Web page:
The horizon is not so far as we can see, but as far as we can imagine

Insanity is Doing the Same Thing and Expecting Different Results: Real Reform Means Reinstituting Glass-Steagall at Full Strength and Breaking Up Financial Conglomerates

Ok, enough already. I’m sick of people talking about modern markets as if they are something wonderful. No, they aren’t. Obama was absolutely right during the election, they completely fell down on their job, not just for the last 8 years, but for most of the last 28 —whenever Republicans were in charge, and a fair bit when Dems were in charge. Ordinary people haven’t had a raise in damn near 30 years. This is success?

I simply, completely, and utterly fail to see what is so wonderful about the process of securitization. Sure, it allows you to create more financial products. Sure, it reduces the cost of capital somewhat. But are we really better off because of securitization? Of course we aren’t. Without securitization this current market meltdown would have been a hell of a lot milder. What securitization does is take the risk and spread it from the people who might be able to understand it and control it (the people actually issuing the mortgages, for example) to a ton of people who could not possibly know the risk even if they wanted to.

Ratings agency reform is not the solution, they completely fell down on the job and even if incentives were changed they are still not in a position to know whether a mortgage from Mr. Smith is legitimate. Are they going to visit the property? Talk to Mr. Smith? Call his employer? Of course not, they can’t. The only people who can are the people who issued the original mortgage.

Nor should risk be transfered much if at all. Risk must stay with the people who issue the mortgage. If they know it’ll be off their books they won’t do proper due diligence, and no one else can do it. At most, risk should be transfered once and must be transfered in whole and understandable form, rather than taking 20 different incomes steams (or more), melding them together, chopping them into tranches and selling them to people who really have no idea what they’re buying, while you’ve booked your profit and washed your hand, so even if you sold them crap, hahahah, it’s their crap now (or so you think.) Risk must be assumed only by people who can understand it and manage it and who are exposed to the consequences of their decisions. (Ability to manage risk, but knowledge that if they don’t they will get hurt.)

Now let’s talk about this idea that the Fed should basically regulate everyone, with the SEC occasionally peeping over it’s shoulder to see whether market manipulation is ocurring. This is necessary because there are, as Obama points out, no longer clear cut differences between banks, insurance companies, investment banks, brokerages and so on. The repeal of Glass-Steagall put an end to those differences. Glass-Steagall, remember was put in place during the Great Depression to stop another Great Depression from occuring. One of the things that people who lived through the 20s believed caused the Great Depression was not having clear cut boundaries between the businesses, again so that risk was divided appropriately and so that fewer companies became “too large to fail”.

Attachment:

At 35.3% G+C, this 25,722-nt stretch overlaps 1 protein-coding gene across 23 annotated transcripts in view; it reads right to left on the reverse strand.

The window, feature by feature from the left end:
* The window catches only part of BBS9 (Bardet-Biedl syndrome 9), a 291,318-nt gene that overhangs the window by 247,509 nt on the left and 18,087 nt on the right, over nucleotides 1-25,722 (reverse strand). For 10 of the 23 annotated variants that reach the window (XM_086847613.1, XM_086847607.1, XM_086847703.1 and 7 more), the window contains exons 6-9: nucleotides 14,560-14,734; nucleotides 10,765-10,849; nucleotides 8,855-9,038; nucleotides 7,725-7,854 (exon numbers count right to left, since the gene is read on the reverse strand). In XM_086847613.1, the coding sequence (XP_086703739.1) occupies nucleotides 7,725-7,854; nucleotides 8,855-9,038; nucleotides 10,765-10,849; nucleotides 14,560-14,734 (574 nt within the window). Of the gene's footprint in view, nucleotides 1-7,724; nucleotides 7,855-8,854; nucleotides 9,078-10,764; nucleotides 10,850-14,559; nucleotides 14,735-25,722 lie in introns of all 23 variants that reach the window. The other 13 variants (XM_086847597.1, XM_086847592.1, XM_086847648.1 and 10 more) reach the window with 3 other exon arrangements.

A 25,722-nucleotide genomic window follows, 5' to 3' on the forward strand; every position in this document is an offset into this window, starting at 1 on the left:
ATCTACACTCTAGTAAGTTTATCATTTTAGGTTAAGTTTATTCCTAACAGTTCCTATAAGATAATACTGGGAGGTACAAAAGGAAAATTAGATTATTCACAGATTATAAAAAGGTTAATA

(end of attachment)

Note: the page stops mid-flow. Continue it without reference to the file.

But somehow we think we know better than the people who lived through the last Great Depression; the people who lived through the 20’s and the last great market crackup. So we’ve repealed most of Glass-Steagall and allowed everyone to be in everyone else’s pockets, huge financial conglomerates to mushroom into monstrosities, and allowed unregulated “innovative” financial “products” like collateralized debt obligation (CDOs) to grow into such monstrosites that financial markets were huge multiples of the entire real world economy.

Then it all comes crashing down and people claim to be surprised.

Enough, already. Yes, the world is not exactly the same as it was in the 20’s and 30’s, but we didn’t start having these disasters till after Glass-Steagall and other Depression era securities laws started getting repealed. First set in the 80’s, followed by most of the remainder in 99.

It’s time to break up the great financial conglomerates. Force them to cut themselves up and divide back into brokerage houses, investment banks, retail banks, insurance companies and so on. Put them all under the clear control of regulaters. Reinstitute Glass-Steagall, with very mild modernization, and get rid of most complex derivatives, excessive leverage, the carry trade and so on.

Obama was right during the primaries, the philosophy of the past 28 years has been a failure. Why don’t we, why doesn’t he, treat it as so, and re-institute what worked, re-regulate, then slowly modify from there, with complete transparency and strong regulation.

Financial markets exist to serve ordinary Americans and non-financial American businesses. They haven’t been doing that properly. Time to make sure they do.